But don't get discouraged if you're a hermit crab loner like me because to make up for lack of being able to do co-op, you have timed trials you can do to earn extra Dream Orbs, these are known as Knitted Knight trials that have you use speed for in order to beat the clock and the higher your score, the more dream orbs you can obtain, very simple. Other than the imaginative level design that makes you feel like a kid in arts and crafts, the music implemented into levels is pretty top notch as well, with some levels being musically themed around beats and melody's with songs like ''Everybody'' by Junior Senior that just makes me think of the dang trailer for Knack or a really good remix of Britney Spear's Toxic that brought out the youngling in me and made it hard for me to resist the urge to NOT to sing along. Which I did of course, I mean come on, duh. I still know that jam by heart. In regards to said music, besides being upbeat and inviting, it does play a key role in levels as well, with beats of music dictating a direction a platform will move or how a platform stomps or an enemy chomps. There's seriously no end to the amount of content presented to you at any given time and its honestly pretty astounding. It makes you think why Sony and Sumo Digital didn't get this idea a long time ago during the height of Sackboys popularity during the PS3 days, but eh, better later than never I suppose.



At the end of the day with creative level design, bombastic music that keeps you tapping your toes, five different and varied worlds to explore, engaging and silly boss fights that have you running on conveyers dodging spikes from the ground, while being pulled towards your death as you race to grab a bomb to throw in your enemies face, side mission time trails that offer new ways to obtain Dream Orbs if the main game is becoming a little too tedious for you with its levels and down to its large abundance of cosmetic collectibles, makes A Big Adventure a real big treat to play. Sure, its far from perfect with sometimes the jumping feeling a bit imperfect at times with its accuracy or its freezing and locking up during boss fights and Knitted Knight trials on the Steam Deck, but not on regular PC, but with the sheer amount of fun it gives you in its 8 hour game play, at a basic level even, makes up for any shortcomings that could be an overall detriment to it otherwise.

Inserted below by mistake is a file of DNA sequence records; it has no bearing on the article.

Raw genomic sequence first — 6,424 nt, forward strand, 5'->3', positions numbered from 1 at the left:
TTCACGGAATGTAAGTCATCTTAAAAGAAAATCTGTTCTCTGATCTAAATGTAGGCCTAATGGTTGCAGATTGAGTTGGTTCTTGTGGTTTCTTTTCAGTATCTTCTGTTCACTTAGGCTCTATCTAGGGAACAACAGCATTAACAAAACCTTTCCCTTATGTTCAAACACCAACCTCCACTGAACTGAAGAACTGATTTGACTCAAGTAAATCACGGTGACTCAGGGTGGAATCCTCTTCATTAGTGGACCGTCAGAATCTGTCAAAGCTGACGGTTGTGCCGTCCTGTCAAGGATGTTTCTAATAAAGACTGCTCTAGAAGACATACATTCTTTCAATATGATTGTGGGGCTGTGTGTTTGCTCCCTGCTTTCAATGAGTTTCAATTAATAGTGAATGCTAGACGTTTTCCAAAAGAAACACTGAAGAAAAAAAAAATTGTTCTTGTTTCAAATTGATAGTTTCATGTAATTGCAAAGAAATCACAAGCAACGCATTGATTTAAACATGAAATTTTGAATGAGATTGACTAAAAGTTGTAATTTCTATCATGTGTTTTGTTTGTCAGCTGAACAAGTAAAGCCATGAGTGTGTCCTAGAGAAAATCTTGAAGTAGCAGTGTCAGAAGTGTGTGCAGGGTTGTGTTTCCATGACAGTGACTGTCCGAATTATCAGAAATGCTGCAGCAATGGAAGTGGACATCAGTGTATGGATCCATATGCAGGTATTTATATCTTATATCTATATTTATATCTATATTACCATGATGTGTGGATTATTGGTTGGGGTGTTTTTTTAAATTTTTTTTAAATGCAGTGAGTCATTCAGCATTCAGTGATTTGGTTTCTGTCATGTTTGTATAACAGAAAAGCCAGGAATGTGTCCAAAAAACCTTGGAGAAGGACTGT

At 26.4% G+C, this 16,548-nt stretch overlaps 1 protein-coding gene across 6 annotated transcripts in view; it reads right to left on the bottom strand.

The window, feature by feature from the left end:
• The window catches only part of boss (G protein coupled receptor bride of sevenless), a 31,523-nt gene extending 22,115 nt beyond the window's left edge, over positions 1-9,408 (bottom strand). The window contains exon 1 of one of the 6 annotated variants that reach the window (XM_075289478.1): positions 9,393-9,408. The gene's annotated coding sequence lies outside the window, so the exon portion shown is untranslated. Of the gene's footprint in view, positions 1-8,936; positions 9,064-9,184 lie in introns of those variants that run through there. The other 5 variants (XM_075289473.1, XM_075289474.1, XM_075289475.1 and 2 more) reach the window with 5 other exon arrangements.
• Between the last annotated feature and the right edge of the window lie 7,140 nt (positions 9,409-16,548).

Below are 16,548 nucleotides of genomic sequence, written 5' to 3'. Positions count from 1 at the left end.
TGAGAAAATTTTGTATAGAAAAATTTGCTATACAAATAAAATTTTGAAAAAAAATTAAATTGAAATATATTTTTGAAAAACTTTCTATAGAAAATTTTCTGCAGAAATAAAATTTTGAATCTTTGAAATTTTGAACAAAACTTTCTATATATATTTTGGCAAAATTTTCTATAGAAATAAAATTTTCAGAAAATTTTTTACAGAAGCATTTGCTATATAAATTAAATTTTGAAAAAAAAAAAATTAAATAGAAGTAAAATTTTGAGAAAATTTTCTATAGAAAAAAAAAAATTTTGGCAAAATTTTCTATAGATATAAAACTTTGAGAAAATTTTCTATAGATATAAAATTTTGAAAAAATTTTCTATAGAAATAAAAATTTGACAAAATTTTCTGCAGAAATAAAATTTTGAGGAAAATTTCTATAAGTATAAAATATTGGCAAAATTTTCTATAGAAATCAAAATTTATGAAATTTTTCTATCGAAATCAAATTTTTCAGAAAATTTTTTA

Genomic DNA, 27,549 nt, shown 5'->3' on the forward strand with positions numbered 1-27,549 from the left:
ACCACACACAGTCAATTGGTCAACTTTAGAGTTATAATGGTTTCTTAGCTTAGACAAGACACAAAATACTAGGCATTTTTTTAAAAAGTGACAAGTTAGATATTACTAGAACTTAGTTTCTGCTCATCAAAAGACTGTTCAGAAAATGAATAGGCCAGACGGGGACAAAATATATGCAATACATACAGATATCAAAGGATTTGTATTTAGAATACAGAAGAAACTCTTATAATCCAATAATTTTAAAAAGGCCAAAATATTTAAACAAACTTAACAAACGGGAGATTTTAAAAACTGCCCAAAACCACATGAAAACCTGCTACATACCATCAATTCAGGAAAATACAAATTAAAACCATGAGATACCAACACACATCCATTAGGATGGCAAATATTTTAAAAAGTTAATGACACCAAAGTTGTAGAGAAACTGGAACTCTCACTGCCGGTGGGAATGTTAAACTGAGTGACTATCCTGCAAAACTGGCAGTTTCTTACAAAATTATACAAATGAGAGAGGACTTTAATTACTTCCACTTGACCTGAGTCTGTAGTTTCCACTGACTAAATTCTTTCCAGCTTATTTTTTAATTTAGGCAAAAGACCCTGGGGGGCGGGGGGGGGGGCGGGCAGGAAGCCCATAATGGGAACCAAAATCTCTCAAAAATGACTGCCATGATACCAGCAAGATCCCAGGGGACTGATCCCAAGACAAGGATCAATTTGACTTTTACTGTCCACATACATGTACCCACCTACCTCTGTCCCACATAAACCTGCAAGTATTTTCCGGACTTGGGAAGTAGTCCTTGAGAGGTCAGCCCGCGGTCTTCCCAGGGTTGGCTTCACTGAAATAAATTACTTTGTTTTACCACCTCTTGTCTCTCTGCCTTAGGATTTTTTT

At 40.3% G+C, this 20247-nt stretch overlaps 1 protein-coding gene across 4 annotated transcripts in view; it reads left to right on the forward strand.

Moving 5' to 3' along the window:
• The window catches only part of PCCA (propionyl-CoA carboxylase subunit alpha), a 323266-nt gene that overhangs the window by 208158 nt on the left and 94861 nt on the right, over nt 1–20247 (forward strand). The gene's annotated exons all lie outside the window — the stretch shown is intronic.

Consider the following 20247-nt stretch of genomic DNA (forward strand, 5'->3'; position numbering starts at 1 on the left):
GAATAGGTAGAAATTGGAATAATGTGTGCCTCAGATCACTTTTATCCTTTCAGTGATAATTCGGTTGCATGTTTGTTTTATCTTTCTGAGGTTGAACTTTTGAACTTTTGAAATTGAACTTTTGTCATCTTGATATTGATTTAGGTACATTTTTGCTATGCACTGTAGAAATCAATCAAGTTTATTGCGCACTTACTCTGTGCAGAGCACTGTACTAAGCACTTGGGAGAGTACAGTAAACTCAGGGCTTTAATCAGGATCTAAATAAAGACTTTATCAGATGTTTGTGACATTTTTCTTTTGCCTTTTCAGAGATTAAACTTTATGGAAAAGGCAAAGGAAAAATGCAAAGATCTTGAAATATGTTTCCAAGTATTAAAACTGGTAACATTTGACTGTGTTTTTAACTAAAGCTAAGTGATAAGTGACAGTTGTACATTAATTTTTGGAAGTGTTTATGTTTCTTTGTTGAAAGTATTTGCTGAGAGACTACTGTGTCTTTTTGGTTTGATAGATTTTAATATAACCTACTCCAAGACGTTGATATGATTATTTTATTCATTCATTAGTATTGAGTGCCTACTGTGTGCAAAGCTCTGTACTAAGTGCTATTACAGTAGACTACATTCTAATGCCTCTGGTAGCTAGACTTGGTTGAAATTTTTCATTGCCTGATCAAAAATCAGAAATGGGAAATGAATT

VERDICT:


So with all that having been said, my verdict is clear, GameNChick says BUY NOW